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THE SEWAGE RIVER
Image by Bill Pasco
By Erinbell Fanore
It happened again. There I was looking in the mirror judging myself and ashamed of the fact that I was body shaming myself and spinning down into old patterns.
“I think I have gained weight.”
“I am only really truly loveable if I am skinny.”
“I am to blame for not being fitter, stronger, healthier, more gorgeous.”
“I should be beyond all of this body shite. I am a modern woman.”
“It’s my fault I am caught up in this bullshit.”
“What kind of feminist yoga teacher am I?”
Damn it, how can I be back here again? Full of insecurity, shame, frustration, and anger. Why can’t I always look in the mirror and simply love myself as I am? Contemplating this, an image came to mind.
I was swimming in a river of sewage. The rank smell of it was overwhelming as was the sensation of fecal matter rubbing against my skin. I was overwhelmed. I felt raw, exposed, and disgustingly filthy. I was drowning in excrement.
Then a higher part of myself, my true essence, that which is always there inside of me unharmed and unharmable, reached out and grabbed me from the river. She showered me off and gave me one of those firefighter emergency blankets. She sat with her arm around me beside the river. But the smell was still too much.
We went up to higher ground. The sewage river was surrounded by lush green rolling hills. She took me up to the top of a slope. After I rested and caught my breath, I looked down. I saw thousands, millions of other women swimming and drowning in the brown river. I saw how it goes through time. The sewage river travels back many generations.
I also saw that other women were pulling themselves out of the river. Showering off and covering themselves in warm comforting blankets. I saw that on the hillsides all around the river, were women sitting. Women resting. Women out of the waste.
The sight was astonishing. It was both painful and beautiful. There was the agonising heartache of those drowning. My body viscerally knowing so well what it feels like. There was also the hope and joy of those out of the river. My heart expanding outwards. It is possible to get out. We can clean off the shit. We can find higher ground. It is attainable for each of us.
As I sat there, awestruck by what I was witnessing, a further detail came into focus. Right beside me was a mudslide leading back to the shit river. I had already slid down there many times. Over and over, I have crawled out of the river, cleaned off and come up to this hilltop only to eventually slide back in.
This detail isn’t disheartening. Rather it gives me courage. Yes, the river is long. The river is ancient. The river is constantly being reflected and promoted by society all around me. How can I not end up back in it? I was born into it. So was my sister. My mother, her mother and grandmother and beyond were all born into it. It is continually flowing with our inherited pain.
And yet, we can get out.
I have rescued myself hundreds of times already. So next time I fall into the putrid, rancid waters, I know I can escape. There is no shame in ending once again back in it, because the river is bigger than me. It is older than me.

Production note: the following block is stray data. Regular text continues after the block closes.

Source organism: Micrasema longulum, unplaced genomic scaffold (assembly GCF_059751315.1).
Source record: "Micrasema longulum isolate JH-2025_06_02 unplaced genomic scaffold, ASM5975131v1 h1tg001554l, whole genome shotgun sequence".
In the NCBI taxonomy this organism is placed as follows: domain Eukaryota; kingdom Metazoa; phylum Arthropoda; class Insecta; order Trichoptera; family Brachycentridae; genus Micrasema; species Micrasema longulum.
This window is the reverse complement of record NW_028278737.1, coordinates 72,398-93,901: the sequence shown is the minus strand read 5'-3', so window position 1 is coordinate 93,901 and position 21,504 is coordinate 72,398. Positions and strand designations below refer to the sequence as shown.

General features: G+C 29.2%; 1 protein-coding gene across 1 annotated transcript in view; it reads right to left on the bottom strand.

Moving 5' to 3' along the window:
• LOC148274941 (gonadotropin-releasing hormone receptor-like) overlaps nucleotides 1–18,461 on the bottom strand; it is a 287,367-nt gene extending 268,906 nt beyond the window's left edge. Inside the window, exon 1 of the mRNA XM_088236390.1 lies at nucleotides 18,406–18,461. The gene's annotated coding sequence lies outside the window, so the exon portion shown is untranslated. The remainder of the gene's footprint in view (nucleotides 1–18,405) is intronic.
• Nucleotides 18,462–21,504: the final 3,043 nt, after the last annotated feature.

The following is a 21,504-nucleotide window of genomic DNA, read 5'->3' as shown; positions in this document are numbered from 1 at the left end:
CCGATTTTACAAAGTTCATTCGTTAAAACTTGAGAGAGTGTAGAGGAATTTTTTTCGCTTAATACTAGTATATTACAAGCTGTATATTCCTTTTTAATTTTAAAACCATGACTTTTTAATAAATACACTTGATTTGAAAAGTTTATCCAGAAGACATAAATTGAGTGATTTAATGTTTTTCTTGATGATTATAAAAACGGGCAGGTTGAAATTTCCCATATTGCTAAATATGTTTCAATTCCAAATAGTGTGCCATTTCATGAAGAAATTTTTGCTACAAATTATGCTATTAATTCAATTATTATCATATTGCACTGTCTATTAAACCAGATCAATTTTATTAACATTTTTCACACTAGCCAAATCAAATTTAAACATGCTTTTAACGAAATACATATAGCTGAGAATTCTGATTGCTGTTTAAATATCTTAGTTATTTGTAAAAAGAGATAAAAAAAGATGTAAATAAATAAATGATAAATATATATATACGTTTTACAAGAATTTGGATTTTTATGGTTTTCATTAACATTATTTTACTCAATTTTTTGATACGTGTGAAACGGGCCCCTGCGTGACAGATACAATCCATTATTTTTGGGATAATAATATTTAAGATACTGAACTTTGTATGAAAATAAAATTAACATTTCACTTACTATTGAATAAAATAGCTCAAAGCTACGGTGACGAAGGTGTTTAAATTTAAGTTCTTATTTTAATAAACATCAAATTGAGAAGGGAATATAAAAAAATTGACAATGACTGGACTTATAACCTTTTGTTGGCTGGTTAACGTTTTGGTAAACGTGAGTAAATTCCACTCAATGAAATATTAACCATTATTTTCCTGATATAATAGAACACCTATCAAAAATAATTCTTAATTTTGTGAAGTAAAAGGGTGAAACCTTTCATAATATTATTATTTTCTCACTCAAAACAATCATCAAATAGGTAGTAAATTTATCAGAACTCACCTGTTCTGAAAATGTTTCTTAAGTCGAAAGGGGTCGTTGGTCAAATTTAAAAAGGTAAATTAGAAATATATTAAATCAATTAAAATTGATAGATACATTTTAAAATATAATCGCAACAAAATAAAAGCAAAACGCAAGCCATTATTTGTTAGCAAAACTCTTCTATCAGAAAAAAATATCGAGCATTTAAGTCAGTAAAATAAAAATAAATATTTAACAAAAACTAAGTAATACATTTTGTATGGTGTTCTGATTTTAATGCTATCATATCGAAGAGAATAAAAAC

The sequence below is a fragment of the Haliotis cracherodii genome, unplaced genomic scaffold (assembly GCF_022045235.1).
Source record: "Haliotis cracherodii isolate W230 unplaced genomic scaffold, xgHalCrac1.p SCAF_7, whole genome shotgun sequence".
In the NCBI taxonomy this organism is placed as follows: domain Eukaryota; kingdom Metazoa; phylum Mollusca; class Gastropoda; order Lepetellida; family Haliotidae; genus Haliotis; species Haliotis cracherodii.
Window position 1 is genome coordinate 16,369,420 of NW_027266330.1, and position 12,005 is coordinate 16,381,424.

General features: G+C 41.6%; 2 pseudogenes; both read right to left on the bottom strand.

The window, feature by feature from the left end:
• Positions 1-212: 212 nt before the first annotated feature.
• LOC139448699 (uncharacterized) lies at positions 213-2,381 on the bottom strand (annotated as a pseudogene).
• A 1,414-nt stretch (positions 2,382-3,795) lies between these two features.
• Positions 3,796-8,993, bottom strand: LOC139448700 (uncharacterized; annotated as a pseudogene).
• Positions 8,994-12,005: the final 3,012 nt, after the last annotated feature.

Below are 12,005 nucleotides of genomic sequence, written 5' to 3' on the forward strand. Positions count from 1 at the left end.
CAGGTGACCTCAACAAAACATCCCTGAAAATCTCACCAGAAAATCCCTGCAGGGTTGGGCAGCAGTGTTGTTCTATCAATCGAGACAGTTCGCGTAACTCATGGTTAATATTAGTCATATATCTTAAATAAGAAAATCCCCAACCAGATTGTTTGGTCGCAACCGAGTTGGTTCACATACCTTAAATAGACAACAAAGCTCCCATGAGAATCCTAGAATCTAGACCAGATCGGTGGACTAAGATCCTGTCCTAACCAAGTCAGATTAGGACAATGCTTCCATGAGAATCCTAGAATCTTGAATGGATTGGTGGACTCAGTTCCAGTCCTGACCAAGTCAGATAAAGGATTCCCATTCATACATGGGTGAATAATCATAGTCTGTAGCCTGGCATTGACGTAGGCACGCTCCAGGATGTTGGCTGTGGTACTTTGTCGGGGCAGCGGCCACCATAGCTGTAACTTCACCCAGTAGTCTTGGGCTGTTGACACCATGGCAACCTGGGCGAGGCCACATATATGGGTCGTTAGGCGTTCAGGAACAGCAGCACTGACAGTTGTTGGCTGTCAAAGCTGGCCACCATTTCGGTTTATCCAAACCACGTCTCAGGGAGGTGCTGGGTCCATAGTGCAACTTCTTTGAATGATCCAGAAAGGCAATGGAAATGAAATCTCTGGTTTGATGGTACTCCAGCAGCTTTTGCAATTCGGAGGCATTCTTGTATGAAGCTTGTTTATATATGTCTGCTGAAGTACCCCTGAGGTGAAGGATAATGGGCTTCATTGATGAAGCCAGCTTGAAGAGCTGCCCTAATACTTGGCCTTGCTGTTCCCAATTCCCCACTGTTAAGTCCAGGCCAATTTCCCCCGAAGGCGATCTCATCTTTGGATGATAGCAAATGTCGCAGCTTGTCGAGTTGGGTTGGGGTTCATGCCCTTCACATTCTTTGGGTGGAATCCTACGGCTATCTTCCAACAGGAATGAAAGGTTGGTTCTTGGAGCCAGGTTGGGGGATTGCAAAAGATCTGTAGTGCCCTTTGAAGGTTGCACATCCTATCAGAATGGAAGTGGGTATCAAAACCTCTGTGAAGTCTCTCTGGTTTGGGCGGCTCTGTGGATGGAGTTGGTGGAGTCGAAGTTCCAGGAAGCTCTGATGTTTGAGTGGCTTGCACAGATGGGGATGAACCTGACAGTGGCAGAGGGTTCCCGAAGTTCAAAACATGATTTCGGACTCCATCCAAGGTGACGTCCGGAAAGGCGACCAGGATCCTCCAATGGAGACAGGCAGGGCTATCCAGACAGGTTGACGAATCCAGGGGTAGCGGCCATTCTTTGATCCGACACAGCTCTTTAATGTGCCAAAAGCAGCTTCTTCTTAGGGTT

As I see the cycle of in the river, out of the river, to the hill top, and back into the river, the humour of our human predicament jumps out. Oh, man, it’s hard to be human. It’s a messy stinky complicated affair. The collective experience of being human is also highlighted. We are in this together. Showing each other the way and getting stuck together.
So next time I find myself looking in the mirror spiralling down the mudslide into the sewage, I will try to smile and think, “Here I go again! I got this.” I won’t be quite so disheartened by it. This is what it means to be a woman. This is what it means to be human.
I probably won’t be able to always fully love myself just as I am, but I will be gentler with what I see. I won’t take myself quite so seriously. Humour, self compassion and patience will all be looking in the mirror with me.
I write this from a woman’s perspective around body issues knowing that topic goes beyond gender. I also know that there are more than Body Image Sewage Rivers. There are countless different types of garbage rivers. We swim/drown in multiple ones. The good news is that we can get out of them. We are not destined to sink into the muck. Nor is it possible to avoid it. As I said, being human is messy. We have the resilience and the capacity to meet the chaos of life. Each in our own way. Every time one of us makes it to the edge of whatever rubbish river we find ourselves in and pull ourselves out, we offer hope to others.
As we sit at the top of the lush hillsides, seeing the suffering of others in the sewage river below, let us hold them in our hearts. We know what it is like to be tangled up in the excreta of life. We send them our compassion and where possible we reach out our hand and pull someone else out of the suffering.
Erinbell Fanore was born and raised in Vancouver, Canada. She holds a Bachelors of Theatre from York University (Toronto), Canada and a Masters of Theatre from University College Cork, Ireland. Erinbell is also a 500 hours Yoga Alliance certified yoga teacher. She has been teaching yoga and meditation full time since 2007. www.yinyogaberlin.de